Spitfire List Web site and blog of anti-fascist researcher and radio personality Dave Emory.

For The Record  

FTR #1118 Update on the Coronavirus Outbreak

WFMU-FM is pod­cast­ing For The Record–You can sub­scribe to the pod­cast HERE.

You can sub­scribe to e‑mail alerts from Spitfirelist.com HERE.

You can sub­scribe to RSS feed from Spitfirelist.com HERE.

You can sub­scribe to the com­ments made on pro­grams and posts–an excel­lent source of infor­ma­tion in, and of, itself, HERE.

Mr. Emory’s entire life’s work is avail­able on a 32GB flash dri­ve, avail­able for a con­tri­bu­tion of $65.00 or more (to KFJC). Click Here to obtain Dav­e’s 40+ years’ work.

Please con­sid­er sup­port­ing THE WORK DAVE EMORY DOES.

FTR #1118 This pro­gram was record­ed in one, 60-minute seg­ment.   

Intro­duc­tion: As the title indi­cates, the broad­cast updates a num­ber of points of inquiry and analy­sis con­cern­ing the Covid-19 out­break. Of par­tic­u­lar note in this con­text, is the fact that the CDC shut down the Army’s research facil­i­ty at Ft. Det­rick.

In ear­ly August of 2019, short­ly before the record­ed start of the out­break in Wuhan, Chi­na, the U.S. Army Med­ical Research Insti­tute of Infec­tious Dis­eases at that facil­i­ty was closed down by the CDC due to mul­ti­ple safe­ty vio­la­tions. “All research at a Fort Det­rick lab­o­ra­to­ry that han­dles high-lev­el dis­ease-caus­ing mate­r­i­al, such as Ebo­la, is on hold indef­i­nite­ly after the Cen­ters for Dis­ease Con­trol and Pre­ven­tion found the orga­ni­za­tion failed to meet biosafe­ty stan­dards. . . . The CDC sent a cease and desist order in July. After USAMRIID received the order from the CDC, its reg­is­tra­tion with the Fed­er­al Select Agent Pro­gram, which over­sees dis­ease-caus­ing mate­r­i­al use and pos­ses­sion, was sus­pend­ed. That sus­pen­sion effec­tive­ly halt­ed all bio­log­i­cal select agents and tox­in research at USAMRIID . . . .”

Much of the pro­gram cen­ters on an arti­cle from Glob­al Research. It is Mr. Emory’s opin­ion that J. Kyle Bass’s com­ments (see above) and the State Depart­ment crack­down on Chi­nese media are relat­ed to some of the ele­ments of dis­cus­sion in this arti­cle. He had heard alle­ga­tions for weeks that there was dis­cus­sion in Chi­nese media about the virus hav­ing orig­i­nat­ed in the Unit­ed States. Up until this arti­cle came to his atten­tion, he had seen noth­ing to that effect.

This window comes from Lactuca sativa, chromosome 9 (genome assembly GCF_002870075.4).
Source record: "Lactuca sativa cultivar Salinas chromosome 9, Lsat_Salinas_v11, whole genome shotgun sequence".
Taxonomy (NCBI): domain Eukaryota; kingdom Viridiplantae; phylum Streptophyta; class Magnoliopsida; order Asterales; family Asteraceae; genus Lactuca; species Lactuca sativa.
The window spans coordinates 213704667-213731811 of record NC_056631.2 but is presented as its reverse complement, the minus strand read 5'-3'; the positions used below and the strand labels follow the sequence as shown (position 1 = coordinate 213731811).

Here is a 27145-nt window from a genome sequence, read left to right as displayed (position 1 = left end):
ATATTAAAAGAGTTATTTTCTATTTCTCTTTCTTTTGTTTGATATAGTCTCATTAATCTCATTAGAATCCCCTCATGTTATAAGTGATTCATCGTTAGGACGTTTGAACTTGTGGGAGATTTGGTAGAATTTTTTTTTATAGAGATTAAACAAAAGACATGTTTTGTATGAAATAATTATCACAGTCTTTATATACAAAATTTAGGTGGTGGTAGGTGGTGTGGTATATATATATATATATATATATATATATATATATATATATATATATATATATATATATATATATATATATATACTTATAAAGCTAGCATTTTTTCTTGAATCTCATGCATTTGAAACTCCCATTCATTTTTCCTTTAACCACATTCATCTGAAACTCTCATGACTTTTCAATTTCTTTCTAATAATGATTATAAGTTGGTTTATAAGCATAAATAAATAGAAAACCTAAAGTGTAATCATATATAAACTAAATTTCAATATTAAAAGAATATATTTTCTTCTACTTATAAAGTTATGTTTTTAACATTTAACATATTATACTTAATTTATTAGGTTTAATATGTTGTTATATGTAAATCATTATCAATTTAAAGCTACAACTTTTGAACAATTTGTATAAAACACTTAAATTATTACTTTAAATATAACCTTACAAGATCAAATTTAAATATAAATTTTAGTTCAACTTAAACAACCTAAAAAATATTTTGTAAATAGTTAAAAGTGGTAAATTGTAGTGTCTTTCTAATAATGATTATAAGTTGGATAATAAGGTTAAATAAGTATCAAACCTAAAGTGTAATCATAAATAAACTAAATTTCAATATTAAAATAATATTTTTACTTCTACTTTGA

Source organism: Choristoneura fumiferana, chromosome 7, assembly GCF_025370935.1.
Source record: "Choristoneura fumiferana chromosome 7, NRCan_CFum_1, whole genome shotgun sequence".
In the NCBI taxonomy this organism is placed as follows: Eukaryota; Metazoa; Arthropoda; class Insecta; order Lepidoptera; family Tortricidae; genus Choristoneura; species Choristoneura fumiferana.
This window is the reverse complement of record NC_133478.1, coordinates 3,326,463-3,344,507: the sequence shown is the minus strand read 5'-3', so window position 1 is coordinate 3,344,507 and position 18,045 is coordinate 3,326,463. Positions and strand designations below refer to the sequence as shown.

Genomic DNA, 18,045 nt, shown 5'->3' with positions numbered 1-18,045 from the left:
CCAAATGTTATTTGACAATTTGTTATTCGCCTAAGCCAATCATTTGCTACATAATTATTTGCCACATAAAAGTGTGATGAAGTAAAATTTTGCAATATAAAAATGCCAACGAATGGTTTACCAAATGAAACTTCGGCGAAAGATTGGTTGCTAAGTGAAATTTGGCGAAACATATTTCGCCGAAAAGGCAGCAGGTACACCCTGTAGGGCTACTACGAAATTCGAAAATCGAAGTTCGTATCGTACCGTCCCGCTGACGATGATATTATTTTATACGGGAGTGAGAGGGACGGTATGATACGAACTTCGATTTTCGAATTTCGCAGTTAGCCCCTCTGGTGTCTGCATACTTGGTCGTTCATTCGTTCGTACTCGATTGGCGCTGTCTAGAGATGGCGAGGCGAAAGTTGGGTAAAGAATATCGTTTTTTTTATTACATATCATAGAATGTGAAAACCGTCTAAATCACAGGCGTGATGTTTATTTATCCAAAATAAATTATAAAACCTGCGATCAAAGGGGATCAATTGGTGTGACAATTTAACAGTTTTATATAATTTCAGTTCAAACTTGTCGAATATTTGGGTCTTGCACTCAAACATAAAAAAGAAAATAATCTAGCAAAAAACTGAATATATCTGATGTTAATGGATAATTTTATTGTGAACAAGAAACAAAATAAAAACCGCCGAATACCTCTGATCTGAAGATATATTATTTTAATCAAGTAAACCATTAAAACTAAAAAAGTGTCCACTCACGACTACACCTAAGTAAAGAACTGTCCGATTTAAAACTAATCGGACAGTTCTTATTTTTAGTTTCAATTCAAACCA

NB: Although West­ern media and offi­cial treat­ment of Chi­nese media pro­nounce­ments on the coro­n­avirus’s ori­gin being in the U.S. will be dis­missed as “fake news,” “pro­pa­gan­da,” etc., the spec­u­la­tion in a major Japan­ese TV broad­cast and the analy­sis pre­sent­ed in a Tai­wanese sci­en­tif­ic video pre­sen­ta­tion are not eas­i­ly dis­missed as “Com­mu­nist Chi­nese dis­in­for­ma­tion.” It is alto­geth­er dubi­ous that major Japan­ese media or Tai­wanese sci­en­tif­ic pre­sen­ta­tion would car­ry water for the Chi­nese Com­mu­nist Par­ty.

The arti­cle rais­es a num­ber of points of dis­cus­sion and analy­sis, includ­ing:

  1. . . . . A new study by Chi­nese researchers indi­cates the nov­el coro­n­avirus may have begun human-to-human trans­mis­sion in late Novem­ber from a place oth­er than the Hua­nan seafood mar­ket in Wuhan. The study pub­lished on Chi­naX­iv, a Chi­nese open repos­i­to­ry for sci­en­tif­ic researchers, reveals the new coro­n­avirus was intro­duced to the seafood mar­ket from anoth­er location(s), and then spread rapid­ly from the mar­ket due to the large num­ber of close con­tacts. . . .”
  2. ” . . . . Chi­nese med­ical author­i­ties – and “intel­li­gence agen­cies” – then con­duct­ed a rapid and wide-rang­ing search for the ori­gin of the virus, col­lect­ing near­ly 100 sam­ples of the genome from 12 dif­fer­ent coun­tries on 4 con­ti­nents, iden­ti­fy­ing all the vari­eties and muta­tions. Dur­ing this research, they deter­mined the virus out­break had begun much ear­li­er, prob­a­bly in Novem­ber, short­ly after the Wuhan Mil­i­tary Games. . . . ”
  3. ” . . . . They then came to the same inde­pen­dent con­clu­sions as the Japan­ese researchers – that the virus did not begin in Chi­na but was intro­duced there from the out­side. China’s top res­pi­ra­to­ry spe­cial­ist Zhong Nan­shan  said on Jan­u­ary 27. ‘Though the COVID-19 was first dis­cov­ered in Chi­na, it does not mean that it orig­i­nat­ed from Chi­na.’ . . . .This of course rais­es ques­tions as to the actu­al loca­tion of ori­gin. If the author­i­ties pur­sued their analy­sis through 100 genome sam­ples from 12 coun­tries, they must have had a com­pelling rea­son to be search­ing for the orig­i­nal source out­side Chi­na. This would explain why there was such dif­fi­cul­ty in locat­ing and iden­ti­fy­ing a ‘patient zero’. . . .”
  4. ” . . . . In Feb­ru­ary of 2020, the Japan­ese Asahi news report (print and TV) claimed the coro­n­avirus orig­i­nat­ed in the US, not in Chi­na, and that some (or many) of the 14,000 Amer­i­can deaths attrib­uted to influen­za may have in fact have result­ed from the coro­n­avirus. (5) . . .”